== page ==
I felt terrible, because in my alone time with him, nothing of the sort was mentioned, and I feel that if she wasn't there waiting for me, or if she didn't come up to us, he wouldn't have included me.  Basically, I feel he felt pressured at that moment, or figured she would tell me on the  way home, so I got a pity invite.  Is my reasoning skewed, and is this just my low-self esteem speaking.  My best friend said, a proper invitation would have been to invite you directly, the way he did with her.  She said “don't you dare go, and if they do ask you in a month's time decline politely”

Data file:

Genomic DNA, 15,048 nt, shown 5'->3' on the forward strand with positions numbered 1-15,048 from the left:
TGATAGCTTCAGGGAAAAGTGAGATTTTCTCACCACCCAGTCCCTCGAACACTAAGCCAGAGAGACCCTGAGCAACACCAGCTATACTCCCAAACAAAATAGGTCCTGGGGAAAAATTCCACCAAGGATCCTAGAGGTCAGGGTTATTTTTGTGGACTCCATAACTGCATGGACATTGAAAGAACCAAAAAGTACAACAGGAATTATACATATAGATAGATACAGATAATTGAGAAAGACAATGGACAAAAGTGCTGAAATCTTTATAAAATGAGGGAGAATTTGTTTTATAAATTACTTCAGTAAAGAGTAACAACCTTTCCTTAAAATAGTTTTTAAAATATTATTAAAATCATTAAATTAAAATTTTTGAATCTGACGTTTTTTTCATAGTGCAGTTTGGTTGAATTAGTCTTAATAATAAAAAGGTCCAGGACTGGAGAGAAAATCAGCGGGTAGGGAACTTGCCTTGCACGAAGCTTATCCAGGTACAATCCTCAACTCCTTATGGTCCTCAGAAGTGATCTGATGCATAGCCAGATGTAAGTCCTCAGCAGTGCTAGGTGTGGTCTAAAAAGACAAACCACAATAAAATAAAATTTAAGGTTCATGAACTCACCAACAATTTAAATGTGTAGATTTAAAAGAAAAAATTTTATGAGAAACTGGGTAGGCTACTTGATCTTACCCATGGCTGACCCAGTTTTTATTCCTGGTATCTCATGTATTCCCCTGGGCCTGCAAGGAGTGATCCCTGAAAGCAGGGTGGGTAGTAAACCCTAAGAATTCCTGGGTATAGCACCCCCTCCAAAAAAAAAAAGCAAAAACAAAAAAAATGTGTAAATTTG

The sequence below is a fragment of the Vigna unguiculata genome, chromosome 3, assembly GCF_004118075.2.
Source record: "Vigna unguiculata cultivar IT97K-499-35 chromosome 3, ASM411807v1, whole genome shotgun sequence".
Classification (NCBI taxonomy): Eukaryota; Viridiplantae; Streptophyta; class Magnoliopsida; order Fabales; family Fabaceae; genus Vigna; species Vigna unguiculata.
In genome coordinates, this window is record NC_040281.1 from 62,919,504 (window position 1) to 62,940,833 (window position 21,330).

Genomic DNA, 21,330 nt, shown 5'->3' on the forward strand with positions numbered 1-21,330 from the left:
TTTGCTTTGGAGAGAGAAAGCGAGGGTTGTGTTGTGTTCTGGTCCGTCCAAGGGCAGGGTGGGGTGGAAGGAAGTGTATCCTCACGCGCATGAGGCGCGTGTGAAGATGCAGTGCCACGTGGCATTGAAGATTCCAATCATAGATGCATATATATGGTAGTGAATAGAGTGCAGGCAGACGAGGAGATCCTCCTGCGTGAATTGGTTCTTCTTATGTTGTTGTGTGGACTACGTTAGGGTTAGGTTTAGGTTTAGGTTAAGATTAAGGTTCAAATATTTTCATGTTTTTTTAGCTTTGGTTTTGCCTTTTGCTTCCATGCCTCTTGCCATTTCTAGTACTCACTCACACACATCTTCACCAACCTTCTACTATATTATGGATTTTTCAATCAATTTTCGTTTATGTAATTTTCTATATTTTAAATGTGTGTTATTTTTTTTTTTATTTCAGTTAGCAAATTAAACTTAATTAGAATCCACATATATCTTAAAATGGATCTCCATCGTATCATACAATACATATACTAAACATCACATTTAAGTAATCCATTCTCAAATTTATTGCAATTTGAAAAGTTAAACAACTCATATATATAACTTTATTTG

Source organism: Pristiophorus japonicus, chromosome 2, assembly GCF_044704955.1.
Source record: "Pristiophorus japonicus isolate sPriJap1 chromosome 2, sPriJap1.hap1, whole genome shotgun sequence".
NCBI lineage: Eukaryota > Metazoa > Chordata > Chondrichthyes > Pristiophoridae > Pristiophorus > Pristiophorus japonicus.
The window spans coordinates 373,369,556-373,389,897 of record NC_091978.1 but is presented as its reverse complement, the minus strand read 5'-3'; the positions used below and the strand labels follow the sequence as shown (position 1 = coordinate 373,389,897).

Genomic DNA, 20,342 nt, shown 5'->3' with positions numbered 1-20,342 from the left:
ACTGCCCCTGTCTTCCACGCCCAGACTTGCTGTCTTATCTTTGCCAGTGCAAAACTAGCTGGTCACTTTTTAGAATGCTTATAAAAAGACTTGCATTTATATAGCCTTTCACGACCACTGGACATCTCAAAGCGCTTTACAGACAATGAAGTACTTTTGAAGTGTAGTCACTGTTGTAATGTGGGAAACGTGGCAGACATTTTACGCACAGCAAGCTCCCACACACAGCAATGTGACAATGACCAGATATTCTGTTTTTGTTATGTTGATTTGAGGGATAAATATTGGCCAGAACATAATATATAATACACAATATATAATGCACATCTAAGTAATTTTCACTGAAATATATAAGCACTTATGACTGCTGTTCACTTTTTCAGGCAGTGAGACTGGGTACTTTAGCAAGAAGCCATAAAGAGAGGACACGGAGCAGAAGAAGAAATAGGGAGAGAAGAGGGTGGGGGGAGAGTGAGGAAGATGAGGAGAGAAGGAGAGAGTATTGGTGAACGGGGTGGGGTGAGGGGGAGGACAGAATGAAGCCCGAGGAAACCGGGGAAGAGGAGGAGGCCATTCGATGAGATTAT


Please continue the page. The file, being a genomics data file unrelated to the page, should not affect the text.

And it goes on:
Why this matters to me so much I don't know, but I feel kicked in the stomach.  Was this a pit invite???

Please help me to make sense of this..
Thank you!!

Hi Eliana,